hildren could have to wear ankle tags which monitor their movements 24 hours a day in a bid to disrupt country lines drug gangs, a Home Office minister said on Monday.
Crime and policing minister Kit Malthouse said there was a “lot more” the Government can do to “innovate with tagging”.
His remarks came after the Conservative London assembly member Shaun Bailey suggested tagging more children to help combat gangs.
During a panel discussion at the Conservative Party conference, Mr Bailey said he was pressing the Home Office to implement the policy because it would “disrupt the privacy” of criminals and their illegal activity.
Mr Malthouse added that the 24 hour monitoring would be a step towards protecting children at risk of becoming involved in county lines drug gangs.
“We’re rolling out GPS tagging for burglars, robbers and others who do inquisitive crime at the moment,” he said.
“That’s been done in six forces and done remarkably well. We’re expanding it shortly to another 13 forces and then hopefully to the rest of the country.
“I think [Mr Bailey] is absolutely right, there’s a lot more we can do to innovate with tagging for exactly that reason, because those either who need our protection or those who are going to promote crime need to know that we’re on their ankle 24 hours a day, that we know where they are.”
London has become a base for county lines gangs, who transport illegal drugs from one area of the country to another across police force and local authority boundaries.
Criminals in the capital have been targeting children’s homes and schools for excluded pupils to recruit vulnerable youngsters into the gangs, the Metropolitan Police has found.
Mr Malthouse said ankle monitors are already being used on people who commit alcohol-related crimes and the government wants to expand the programme to drug gangs.
Criminals in England who commit alcohol-fuelled offences can be required to wear the tags that monitor their sweat every 30 minutes.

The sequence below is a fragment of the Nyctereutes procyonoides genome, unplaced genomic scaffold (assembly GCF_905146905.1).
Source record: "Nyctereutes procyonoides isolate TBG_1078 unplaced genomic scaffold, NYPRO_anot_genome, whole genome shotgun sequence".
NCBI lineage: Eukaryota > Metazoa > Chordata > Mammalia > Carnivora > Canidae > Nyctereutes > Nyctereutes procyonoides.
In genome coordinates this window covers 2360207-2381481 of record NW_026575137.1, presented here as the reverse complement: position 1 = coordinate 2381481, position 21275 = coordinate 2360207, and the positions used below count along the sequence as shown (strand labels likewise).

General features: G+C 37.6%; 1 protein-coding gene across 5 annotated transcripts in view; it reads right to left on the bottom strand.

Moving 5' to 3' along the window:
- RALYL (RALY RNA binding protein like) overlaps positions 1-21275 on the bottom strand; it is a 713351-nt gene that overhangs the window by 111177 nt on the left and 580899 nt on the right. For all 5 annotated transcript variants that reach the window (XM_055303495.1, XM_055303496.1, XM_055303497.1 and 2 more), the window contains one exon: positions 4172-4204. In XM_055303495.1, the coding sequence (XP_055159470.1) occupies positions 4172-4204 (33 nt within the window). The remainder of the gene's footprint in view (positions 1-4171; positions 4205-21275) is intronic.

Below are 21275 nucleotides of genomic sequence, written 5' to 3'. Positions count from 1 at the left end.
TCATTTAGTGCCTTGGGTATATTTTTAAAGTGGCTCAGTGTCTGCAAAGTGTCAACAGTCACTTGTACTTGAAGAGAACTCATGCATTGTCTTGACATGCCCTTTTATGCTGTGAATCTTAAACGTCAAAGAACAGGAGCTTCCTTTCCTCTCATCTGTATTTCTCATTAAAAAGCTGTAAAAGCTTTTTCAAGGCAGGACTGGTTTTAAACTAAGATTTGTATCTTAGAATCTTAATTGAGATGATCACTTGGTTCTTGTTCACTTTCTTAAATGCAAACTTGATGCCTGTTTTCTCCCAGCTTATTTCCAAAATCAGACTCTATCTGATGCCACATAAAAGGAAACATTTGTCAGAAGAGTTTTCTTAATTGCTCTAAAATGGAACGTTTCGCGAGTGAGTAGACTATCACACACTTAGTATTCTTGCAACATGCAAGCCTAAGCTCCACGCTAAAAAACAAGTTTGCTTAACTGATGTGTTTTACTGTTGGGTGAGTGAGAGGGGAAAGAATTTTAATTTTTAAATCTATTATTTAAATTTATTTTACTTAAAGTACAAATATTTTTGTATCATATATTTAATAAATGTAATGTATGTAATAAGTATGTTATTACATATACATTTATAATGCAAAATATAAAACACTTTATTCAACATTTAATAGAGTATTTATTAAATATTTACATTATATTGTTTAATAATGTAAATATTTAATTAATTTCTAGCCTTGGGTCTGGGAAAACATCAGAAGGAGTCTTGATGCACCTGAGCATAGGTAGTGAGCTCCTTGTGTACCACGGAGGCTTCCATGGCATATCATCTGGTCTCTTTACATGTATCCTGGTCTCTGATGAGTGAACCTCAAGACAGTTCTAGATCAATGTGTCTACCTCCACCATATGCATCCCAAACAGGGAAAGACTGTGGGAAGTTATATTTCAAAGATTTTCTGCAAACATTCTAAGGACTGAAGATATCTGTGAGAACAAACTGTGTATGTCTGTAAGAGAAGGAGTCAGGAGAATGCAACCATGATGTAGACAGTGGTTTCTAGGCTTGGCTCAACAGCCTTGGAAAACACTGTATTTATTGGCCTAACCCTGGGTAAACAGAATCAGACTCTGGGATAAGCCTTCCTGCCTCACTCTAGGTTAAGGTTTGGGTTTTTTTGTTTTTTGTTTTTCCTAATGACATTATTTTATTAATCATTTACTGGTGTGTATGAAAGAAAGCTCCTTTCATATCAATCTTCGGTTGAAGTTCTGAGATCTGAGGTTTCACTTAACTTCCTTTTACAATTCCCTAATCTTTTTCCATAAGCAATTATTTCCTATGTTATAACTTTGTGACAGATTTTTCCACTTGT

The “sobriety tags” alert the probation service if alcohol is detected in their sweat sample.
“In particular the technology allows us to do things like detect if they’ve been drinking,” Mr Malthouse said.
“For alcohol-related crime we can deal with a lot of that with new sobriety tags…available across England and Wales in all good courtrooms, ready for use. We’ve got a few hundred out now already deterring people from drinking.
“We’ll have to look at whether there’s technology that can do the same for drugs in the future. There’s loads of other work we can do in this area.”
Mr Bailey, who stood against Sadiq Khan as the Conservative candidate for London mayor, outlined what he believes needs to be done to help protect children from gangs.
He said: “Firstly, I’d do much, much more about family therapy.
“Parents who have the ability to understand their children, soothe their children, help them navigate the absolute minefield that is peer pressure, now get very good outcomes for their children.
“Secondly, I’m pursuing the policing minister and the Home Office about this: we need to tag more of our children.
“About 10 years ago, when I was in Number 10, I wore a smart tag and I went to meet a group of boys that we were working with and two of them were on tag, and they immediately left when they realised I was on a smart tag.”
Mr Bailey said he later asked them why they left and one replied “crime needs privacy”.
He added: “Any time you can disrupt the privacy of a criminal activity, you’re moving in the right direction.
“So many of our young children are being exploited. They are no good to a gang if we know where they are.
“That might mean some changes in the law. I guarantee it will be worth doing because being a child in Britain is becoming increasingly difficult, and if the Conservative Party does one thing we’ve got to make childhood safe, fun and educational.”